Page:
The Green Ones — was a Sicilian gang led by Vito Giannola. On September 9, 1927, Giannola underboss Alfonse Palazzolo was murdered. Then on December 28, 1927 the leader of the gang, Vito Giannola, was murdered. The remaining members fled the city.
The Russo Gang — was a splinter group of the Green Ones. Led by Tony Russo, they were allies to Pillow gang leader Frisina. After the murders of Giannola and Palazzolo they fought with the Pillow gang. By 1928 the three remaining Russo brothers fled St. Louis.
The Pillow Gang — was an Italian gang led by Pasquale Santino from 1911 until his murder in 1927. Carmelo Frisina took control of the gang, until he himself was murdered in 1931. The gang was then led by Thomas Buffa, who became boss of the St. Louis Mafia family. In 1943, Buffa fled the city and was murdered in 1947 in Lodi, California.
Mafia activity was recorded in St. Louis as early as the mid-1890s. By the early 1910s, the recognized Mafia boss in St. Louis was Dominick Giambrone. During the prohibition era in St. Louis, there were seven different ethnic gangs; the Green Ones, the Pillow Gang, the Egan's Rats, the Hogan Gang, the Russo Gang, the Shelton Gang and the Cuckoos all fighting to control illegal rackets in the city. The seven rival gangs continued fighting until the end of Prohibition. By this time, the various Mafia factions now functioned as one family.
Giordano and the Detroit family
After Tony Lopiparo's death, Anthony Giordano became boss and declared independence from the Kansas City crime family. In the 1970s, Giordano, along with Detroit mobstersAnthony Joseph Zerilli and Michael Polizzi, attempted to gain control of the Frontier Hotel and Casino in Las Vegas. They failed and all three men were convicted of conspiracy. In 1975, Giordano was sent to prison, his nephew Vincenzo Giammanco became the acting boss until Giordano was released in December 1977. On August 29, 1980, Giordano died from cancer in his St. Louis home.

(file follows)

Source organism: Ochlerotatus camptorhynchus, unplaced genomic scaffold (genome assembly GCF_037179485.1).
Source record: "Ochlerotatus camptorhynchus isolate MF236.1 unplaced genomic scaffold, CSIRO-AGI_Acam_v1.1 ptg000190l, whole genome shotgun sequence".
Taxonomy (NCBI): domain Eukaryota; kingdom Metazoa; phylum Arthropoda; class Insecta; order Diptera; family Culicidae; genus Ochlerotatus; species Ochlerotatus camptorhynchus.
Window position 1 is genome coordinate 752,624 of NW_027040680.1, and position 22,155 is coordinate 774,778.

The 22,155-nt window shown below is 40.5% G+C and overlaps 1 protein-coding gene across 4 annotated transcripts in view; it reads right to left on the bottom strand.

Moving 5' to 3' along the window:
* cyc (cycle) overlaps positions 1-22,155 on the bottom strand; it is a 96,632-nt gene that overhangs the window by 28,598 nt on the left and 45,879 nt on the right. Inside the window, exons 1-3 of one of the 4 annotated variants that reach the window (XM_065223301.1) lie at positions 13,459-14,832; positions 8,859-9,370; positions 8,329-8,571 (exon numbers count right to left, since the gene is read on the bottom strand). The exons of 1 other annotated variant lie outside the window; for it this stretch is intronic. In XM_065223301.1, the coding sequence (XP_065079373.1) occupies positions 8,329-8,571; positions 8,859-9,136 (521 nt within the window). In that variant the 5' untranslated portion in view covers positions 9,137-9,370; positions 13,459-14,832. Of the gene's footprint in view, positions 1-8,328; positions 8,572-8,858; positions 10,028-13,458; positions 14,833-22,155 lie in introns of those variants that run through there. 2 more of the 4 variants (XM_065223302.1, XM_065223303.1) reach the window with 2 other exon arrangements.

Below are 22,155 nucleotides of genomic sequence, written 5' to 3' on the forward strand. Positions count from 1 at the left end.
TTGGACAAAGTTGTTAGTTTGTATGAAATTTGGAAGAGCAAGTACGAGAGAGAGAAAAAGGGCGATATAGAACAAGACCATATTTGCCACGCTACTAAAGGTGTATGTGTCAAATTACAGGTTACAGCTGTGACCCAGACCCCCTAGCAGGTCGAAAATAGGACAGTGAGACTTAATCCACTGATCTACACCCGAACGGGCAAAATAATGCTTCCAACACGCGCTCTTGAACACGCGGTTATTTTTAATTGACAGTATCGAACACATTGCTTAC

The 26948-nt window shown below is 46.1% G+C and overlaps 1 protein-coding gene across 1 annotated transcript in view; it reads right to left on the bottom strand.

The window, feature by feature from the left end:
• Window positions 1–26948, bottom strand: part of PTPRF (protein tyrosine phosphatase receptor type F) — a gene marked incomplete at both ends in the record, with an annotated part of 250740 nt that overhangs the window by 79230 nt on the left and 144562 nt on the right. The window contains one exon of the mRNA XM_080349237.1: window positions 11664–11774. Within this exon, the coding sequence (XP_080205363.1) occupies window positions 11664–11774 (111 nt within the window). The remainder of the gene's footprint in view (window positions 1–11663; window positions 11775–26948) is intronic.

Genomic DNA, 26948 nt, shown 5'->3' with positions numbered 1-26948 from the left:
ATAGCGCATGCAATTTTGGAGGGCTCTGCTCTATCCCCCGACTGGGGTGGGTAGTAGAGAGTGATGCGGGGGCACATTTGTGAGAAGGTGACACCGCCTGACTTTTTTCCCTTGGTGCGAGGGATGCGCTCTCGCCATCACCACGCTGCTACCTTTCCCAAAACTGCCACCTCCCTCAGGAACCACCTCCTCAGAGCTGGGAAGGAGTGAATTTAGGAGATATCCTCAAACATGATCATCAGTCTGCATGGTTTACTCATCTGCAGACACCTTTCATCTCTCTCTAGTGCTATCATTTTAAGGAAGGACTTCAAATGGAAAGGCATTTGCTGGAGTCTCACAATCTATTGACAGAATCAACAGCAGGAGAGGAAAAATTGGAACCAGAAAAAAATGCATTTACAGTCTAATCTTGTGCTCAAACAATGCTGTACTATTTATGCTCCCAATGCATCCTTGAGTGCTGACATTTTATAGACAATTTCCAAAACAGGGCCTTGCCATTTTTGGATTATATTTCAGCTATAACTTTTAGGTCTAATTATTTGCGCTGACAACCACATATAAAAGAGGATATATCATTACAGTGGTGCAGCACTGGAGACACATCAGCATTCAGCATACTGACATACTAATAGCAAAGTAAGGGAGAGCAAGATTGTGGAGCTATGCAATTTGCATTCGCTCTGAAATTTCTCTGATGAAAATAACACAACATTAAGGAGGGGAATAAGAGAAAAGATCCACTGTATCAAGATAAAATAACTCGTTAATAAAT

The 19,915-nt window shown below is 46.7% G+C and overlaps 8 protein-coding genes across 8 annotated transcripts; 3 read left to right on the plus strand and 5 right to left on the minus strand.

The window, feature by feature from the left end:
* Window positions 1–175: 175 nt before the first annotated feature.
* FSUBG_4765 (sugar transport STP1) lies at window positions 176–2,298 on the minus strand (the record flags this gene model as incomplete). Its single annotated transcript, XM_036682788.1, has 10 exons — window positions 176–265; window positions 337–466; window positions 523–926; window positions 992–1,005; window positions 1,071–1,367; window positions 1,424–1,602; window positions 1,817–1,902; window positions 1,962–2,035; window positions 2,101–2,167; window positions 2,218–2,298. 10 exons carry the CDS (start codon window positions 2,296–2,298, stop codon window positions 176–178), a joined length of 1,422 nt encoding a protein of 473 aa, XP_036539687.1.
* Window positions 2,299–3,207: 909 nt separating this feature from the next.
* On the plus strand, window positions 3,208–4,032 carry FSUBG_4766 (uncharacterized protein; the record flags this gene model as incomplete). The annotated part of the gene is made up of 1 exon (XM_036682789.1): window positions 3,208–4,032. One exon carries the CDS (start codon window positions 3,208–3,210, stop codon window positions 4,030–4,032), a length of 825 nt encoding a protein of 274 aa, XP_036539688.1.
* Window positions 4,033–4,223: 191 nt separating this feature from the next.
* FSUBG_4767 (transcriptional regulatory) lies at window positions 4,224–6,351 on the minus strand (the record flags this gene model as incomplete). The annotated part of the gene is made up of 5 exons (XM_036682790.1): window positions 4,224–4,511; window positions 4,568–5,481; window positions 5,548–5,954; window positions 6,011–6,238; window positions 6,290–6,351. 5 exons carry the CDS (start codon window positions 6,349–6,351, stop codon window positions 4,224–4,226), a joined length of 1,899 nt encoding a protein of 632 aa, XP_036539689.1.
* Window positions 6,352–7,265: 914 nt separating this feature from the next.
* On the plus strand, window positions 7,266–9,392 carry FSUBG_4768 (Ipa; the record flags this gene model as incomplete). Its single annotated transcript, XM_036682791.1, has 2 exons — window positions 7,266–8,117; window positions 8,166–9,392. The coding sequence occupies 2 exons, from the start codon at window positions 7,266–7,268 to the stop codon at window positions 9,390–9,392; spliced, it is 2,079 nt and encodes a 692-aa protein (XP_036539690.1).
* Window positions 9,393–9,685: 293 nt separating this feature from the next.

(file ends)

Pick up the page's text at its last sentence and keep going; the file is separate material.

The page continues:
Syrian-Lebanese Open Warfare
Longtime Syrian faction enforcer from the Prohibition Era and associate of Giordano, James (Horseshoe Jimmy) Michaels was assassinated by car bomb on Interstate I-55 on September 17, 1980 under orders of rival Paul "Paulie" Leisure
In 1982, Matthew Trupiano took over the family. He was a powerful boss and was president of Local 110 of the Laborers Union. Trupiano was charged with conducting an illegal gambling operation and with labor racketeering, including the embezzlement of union benefit funds. He was found guilty and sent to three years in prison in 1992. Trupiano died on October 22, 1997.
The St. Louis crime family has stayed under the radar of both local and federal authorities, who have been focused on organized crime that inflicts public violence. It is alleged that Anthony "Nino" Parrino, who was the boss of the St. Louis crime family since 1997, died on November 3, 2014. The last known underboss was Joseph Cammarata. He died in September 2013.
Dietche, Scott M. The Everything Mafia Book: True Life Accounts of Legendary Figures, Infamous Crime Families, and Chilling Events, Everything Books, 2009. ISBN978-1-59869-779-7
Waugh, Daniel. Gangs of St. Louis: Men of Respect. Charleston: The History Press, 2010. ISBN978-1-59629-905-4
Auble, John. A History of St. Louis Gangsters: A Chronology of Mob Activity on Both Sides of the River Ranging from the Egan Rats to the Last Mob Leader on Record. The National Criminal Research Society. 2002. ISBN097-1340-900
Bureau of Narcotics. The United States Treasury Department. Giancana, Sam. Mafia: The Government's Secret File on Organized Crime. Skyhorse Publishing, 2007. ISBN978-1-60239-668-5